Oklahoma limits budget cuts, preserves school funding

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Oklahoma will preserve public school funding while cutting the budget no more than 4% under a revenue crisis, legislative leaders announced.

“This is a far better budget than many expected and that should come as a relief to the citizens who rely on core services and the agencies that serve them, given the effect of both depressed oil and gas prices and the pandemic on state revenues,” said Senate President Pro Tempore Greg Treat, R-Oklahoma City. “We successfully avoided the catastrophic cuts some had feared, and I thank the budget chairs and their committees for their hard work and leadership during this difficult time.”

"This is a far better budget than many expected,” said Senate President Pro Tempore Greg Treat, R-Oklahoma City

Under the agreement, most of the $1.4 billion, or 17%, revenue gap that Gov. Kevin Stitt projected last month is filled by using reserve funds, cutting one-time spending, temporarily redirecting non-appropriated money into the budget, and agency appropriation reductions of 4% or less in most cases.

“The Legislature is pleased to have an agreement stabilizing the budget to the fullest extent possible under the numbers Gov. Stitt provided,” said House Speaker Charles McCall, R-Atoka. “The Legislature is strongly united behind this agreement and will enact it quickly to provide certainty to state services at a time it is sorely needed.”

The agreement calls for a total budget of $7.7 billion, which is $237.8 million, or 3%, less than the FY 2020 budget.

With federal COVID-19 relief funds considered, common and higher education would receive no reduction next year, and may receive more money.

“The Legislature kept its promise and protected education. We are not letting a virus roll back the historic investments Oklahoma has made in education the past few years,” said Senate Appropriations Chairman Roger Thompson, R-Okemah.

Under the agreement, the State Department of Education’s temporary appropriation reduction is 2.5%, or $78.2 million, of its $3 billion appropriation. Recent teacher pay raises will not be impacted.

With relief funds considered, though, common education is projected to receive more money next year than this year. Oklahoma’s $200 million in COVID relief money for common education fully offsets the temporary state funding reduction of $78.2 million, or 2.5%, to common education.

Most other agencies receive effective reductions of 4% or less, with core service agencies such as health care, public safety and transportation receiving smaller reductions in some cases, while other agencies with mandatory upcoming spending are held flat or slightly increased.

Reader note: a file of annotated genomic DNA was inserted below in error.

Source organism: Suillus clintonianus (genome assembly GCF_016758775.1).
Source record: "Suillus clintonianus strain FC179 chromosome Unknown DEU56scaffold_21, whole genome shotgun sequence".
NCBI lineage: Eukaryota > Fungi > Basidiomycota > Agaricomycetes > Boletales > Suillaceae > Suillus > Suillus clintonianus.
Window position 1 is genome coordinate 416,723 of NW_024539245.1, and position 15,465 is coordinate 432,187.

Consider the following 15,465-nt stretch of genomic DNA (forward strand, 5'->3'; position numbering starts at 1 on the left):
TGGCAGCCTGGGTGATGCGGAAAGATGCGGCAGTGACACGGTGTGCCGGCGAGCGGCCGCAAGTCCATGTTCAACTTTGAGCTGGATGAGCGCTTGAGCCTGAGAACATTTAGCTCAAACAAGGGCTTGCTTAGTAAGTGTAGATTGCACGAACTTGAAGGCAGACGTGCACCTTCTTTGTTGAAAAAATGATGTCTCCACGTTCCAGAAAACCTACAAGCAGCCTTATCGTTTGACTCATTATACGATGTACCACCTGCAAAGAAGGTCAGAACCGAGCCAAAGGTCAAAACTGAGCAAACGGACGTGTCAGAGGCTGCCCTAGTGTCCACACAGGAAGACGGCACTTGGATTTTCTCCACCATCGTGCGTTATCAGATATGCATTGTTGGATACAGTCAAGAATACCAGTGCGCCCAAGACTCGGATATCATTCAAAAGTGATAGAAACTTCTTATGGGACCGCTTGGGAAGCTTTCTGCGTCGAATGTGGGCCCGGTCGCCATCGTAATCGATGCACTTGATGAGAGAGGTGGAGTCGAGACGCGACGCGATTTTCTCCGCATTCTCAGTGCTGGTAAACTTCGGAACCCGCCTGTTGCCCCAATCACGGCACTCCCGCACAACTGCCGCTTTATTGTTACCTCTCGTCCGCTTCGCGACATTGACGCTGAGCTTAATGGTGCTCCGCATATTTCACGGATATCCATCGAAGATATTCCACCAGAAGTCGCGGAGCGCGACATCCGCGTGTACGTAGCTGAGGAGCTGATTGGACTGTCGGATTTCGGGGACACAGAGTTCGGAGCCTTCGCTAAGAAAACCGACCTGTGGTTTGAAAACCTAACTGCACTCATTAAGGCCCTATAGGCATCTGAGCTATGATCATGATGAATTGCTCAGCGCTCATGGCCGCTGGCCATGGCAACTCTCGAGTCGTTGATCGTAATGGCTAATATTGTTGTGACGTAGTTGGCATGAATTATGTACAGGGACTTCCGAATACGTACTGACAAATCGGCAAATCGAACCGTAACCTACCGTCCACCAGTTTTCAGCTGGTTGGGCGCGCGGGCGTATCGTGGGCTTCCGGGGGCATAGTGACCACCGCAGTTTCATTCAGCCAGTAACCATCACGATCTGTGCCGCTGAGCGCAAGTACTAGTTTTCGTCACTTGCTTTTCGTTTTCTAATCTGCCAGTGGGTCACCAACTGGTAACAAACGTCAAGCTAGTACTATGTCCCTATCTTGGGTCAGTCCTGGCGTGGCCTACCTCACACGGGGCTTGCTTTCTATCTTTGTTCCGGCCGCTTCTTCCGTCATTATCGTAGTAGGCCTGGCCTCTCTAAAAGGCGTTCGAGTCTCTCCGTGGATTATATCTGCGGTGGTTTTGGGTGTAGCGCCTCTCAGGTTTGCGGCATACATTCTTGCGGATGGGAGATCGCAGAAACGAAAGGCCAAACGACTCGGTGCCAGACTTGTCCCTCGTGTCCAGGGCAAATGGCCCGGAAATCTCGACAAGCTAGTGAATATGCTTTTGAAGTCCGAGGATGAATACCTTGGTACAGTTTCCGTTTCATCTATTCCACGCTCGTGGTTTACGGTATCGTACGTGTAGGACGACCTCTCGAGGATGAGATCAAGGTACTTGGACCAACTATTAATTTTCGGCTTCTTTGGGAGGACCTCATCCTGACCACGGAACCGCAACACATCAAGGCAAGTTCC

“The executive branch predicted significantly larger budget cuts would be needed to balance the FY 21 budget,” Treat said. ‘The fact that the Legislature was able to keep reductions to 4% or less should come as welcome news to state agencies.”

Oklahoma has received more than $1.25 billion in federal relief funds for COVID-19 expenses – far more than the $237.8 million spending reduction in the budget agreement.

“Now is a great time for Gov. Stitt to use the strong management skills he pledged to bring to government. We expect Governor Stitt will make good use of his proven business acumen to help agencies maintain service levels to the public,” McCall said.

According to the National Conference of State Legislatures, nearly every state has revised revenue projections downward and expects to enact reduced budgets due to COVID-19’s effect on the economy and state government revenues.

Legislative budget leaders said the $1.4 billion revenue hole projected by Stitt was used in building the budget, but that the projection could change, allowing for midyear budget adjustments.

“We still remain circumspect about the data used to create the executive branch’s projections, but we worked off their numbers. We will consider supplemental appropriations to restore some of these reductions if revenues improve as we expect them to,” Thompson said.

The FY 2020 budget was the largest in state history, and FY 2021’s would be among the largest, as well.

“We’ve been here before, but today Oklahoma is much better positioned to face a fiscal challenge like this,” Treat said. “Prudent actions taken in response to the last budget hole three years ago and decisions to save money last year left Oklahoma’s fiscal position stronger than ever and built up strong reserves that have been a saving grace during this unforeseen worldwide pandemic.”

Under the legislative agreement, the state would head into FY 2022 with an estimated $600 million in savings funds, apportionment reforms and other flexibility to help stabilize the FY 2022 budget if necessary. In addition, agencies typically have close to $1 billion in agency-specific reserves at their disposal throughout every fiscal year.

“Unlike the last budget hole three years ago, this one won’t require revenue raising measures and should end when the economy restarts,” McCall said. “Oklahoma will bounce back strong and move forward.”

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